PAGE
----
- Babies can hear sounds 10 weeks before they’re born, so “talk to the belly” and sing lullabies. You can even read to them!
The First Year:
- Cooing, gurgling, and babbling are the beginnings of talking. Repeat the noises babies make.
- Even crying is the beginning of language. Baby’s telling you what she needs. Tune into what she’s trying to say.
- Slowing down and exaggerating the sounds of your words will help babies learn sounds and words.
- Babies learn more language when they see gestures that go with them. So point and point—and point some more!
- Talk to babies up close and face-to-face—this helps them figure out how to move their mouth and lips to talk.
- Talking to babies in two languages helps them learn both languages and a lot of other thinking skills—so talk, read, and sing to baby in your first language.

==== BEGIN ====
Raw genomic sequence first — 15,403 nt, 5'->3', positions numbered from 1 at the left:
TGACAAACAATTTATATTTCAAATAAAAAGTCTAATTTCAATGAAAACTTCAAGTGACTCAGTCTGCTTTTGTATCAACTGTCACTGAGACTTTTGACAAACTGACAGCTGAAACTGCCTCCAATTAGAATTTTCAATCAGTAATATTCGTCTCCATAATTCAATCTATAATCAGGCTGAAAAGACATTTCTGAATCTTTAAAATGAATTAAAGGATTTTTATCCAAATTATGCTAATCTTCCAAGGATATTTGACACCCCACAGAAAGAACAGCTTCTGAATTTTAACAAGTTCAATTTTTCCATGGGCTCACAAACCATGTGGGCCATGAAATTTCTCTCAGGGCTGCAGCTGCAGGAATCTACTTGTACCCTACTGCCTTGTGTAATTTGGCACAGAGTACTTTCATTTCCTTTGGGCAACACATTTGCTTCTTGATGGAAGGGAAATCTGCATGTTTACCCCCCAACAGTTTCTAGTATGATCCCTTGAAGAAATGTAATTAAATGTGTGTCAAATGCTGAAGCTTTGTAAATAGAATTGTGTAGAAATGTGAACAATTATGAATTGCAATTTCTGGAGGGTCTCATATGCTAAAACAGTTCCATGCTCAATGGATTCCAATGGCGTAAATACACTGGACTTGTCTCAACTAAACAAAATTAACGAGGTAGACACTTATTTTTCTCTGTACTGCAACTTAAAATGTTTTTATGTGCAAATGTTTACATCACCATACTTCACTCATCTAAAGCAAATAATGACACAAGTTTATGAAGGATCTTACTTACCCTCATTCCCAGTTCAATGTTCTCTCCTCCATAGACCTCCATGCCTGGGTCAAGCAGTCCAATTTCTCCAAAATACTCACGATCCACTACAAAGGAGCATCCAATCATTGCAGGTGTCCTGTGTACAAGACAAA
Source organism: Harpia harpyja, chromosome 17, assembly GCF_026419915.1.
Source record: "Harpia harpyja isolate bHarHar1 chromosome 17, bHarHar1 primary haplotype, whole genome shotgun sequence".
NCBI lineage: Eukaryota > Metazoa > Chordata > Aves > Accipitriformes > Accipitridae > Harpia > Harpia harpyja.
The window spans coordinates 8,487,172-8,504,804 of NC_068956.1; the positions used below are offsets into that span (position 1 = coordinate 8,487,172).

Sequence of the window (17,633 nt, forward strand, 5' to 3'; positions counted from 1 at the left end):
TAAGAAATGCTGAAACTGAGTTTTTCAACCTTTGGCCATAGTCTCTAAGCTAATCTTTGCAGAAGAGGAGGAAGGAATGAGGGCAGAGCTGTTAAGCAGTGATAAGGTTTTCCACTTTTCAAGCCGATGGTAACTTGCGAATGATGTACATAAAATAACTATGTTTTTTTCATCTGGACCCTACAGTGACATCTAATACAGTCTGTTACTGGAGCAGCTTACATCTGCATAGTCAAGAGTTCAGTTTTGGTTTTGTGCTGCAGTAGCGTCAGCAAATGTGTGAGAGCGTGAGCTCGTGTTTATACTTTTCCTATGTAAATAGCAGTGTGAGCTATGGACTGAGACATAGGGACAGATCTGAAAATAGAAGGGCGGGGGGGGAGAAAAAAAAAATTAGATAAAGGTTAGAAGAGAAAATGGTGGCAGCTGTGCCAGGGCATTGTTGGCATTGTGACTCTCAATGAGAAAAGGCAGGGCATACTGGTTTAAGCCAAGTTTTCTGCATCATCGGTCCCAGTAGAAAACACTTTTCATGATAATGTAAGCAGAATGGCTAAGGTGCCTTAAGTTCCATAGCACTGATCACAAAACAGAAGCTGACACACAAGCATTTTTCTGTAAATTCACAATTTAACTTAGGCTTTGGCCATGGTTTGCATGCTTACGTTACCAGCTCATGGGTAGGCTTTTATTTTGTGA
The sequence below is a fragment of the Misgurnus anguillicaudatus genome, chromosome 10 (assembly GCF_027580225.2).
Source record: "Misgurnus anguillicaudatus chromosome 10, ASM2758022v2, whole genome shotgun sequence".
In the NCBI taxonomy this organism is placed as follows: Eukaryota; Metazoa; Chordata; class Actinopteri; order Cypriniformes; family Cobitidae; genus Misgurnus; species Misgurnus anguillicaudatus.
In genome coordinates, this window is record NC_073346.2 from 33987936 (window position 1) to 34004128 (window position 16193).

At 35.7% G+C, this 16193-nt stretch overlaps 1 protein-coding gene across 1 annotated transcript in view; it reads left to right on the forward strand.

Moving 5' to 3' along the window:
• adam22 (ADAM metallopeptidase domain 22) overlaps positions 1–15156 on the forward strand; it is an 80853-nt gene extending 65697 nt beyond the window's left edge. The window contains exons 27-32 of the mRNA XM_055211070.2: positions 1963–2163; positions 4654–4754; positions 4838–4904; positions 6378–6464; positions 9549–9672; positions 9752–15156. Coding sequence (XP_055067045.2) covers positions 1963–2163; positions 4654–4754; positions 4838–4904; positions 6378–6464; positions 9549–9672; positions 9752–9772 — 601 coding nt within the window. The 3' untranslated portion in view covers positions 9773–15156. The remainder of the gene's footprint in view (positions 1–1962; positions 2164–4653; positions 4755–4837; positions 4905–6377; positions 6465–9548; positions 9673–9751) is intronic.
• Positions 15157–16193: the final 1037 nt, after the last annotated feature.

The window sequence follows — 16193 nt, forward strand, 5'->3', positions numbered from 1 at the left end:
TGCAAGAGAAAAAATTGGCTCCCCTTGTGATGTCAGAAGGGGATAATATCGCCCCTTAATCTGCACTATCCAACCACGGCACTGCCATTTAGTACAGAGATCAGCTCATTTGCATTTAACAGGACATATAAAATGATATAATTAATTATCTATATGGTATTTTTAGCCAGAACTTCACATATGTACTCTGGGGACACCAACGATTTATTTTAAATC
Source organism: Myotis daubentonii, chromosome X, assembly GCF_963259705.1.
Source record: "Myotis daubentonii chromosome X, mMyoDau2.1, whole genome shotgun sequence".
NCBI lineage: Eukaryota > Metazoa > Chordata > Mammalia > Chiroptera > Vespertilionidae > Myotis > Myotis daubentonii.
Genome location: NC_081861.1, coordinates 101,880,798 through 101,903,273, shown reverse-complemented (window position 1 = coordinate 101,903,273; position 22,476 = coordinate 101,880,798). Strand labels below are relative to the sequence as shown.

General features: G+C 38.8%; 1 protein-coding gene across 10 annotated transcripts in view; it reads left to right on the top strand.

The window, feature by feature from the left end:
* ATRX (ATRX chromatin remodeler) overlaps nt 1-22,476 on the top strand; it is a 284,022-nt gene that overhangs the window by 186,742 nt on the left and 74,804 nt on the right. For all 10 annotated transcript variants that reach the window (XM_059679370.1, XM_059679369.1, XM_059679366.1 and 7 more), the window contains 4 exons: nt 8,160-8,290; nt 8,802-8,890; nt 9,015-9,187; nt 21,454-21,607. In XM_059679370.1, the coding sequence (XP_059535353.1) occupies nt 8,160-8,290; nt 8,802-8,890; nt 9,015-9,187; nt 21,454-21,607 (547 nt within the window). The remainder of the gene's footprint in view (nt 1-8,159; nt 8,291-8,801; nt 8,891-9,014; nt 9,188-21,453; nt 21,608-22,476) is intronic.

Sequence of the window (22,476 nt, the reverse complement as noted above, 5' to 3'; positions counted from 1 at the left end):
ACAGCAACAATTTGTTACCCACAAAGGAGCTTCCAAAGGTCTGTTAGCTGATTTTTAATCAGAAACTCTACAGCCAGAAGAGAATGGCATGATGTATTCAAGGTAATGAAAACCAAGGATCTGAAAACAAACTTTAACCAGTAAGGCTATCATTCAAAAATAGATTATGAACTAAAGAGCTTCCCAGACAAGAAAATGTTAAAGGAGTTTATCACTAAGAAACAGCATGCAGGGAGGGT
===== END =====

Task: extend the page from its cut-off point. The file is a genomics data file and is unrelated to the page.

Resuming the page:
- Read books to children—there is nothing more comforting for a child than reading a book in a grown-up’s loving arms.
- When reading to your child, ask them about the story, add a little something to their answers, and ask again.
- Between the ages of one and two, children learn four times as many words as they knew before! So talk, read, and sing to children as much as you can.
- Build on what children do and say. Take turns with sounds, words, funny faces, and actions. Go back and forth to create a conversation or game.
- To build toddlers’ brains, try to ask questions when they say something: “What do you think about…?” or “Can you tell me more?”
- Toddlers connect words to what they see. Point out and name body parts, and count objects like blocks or pictures on the page of a book!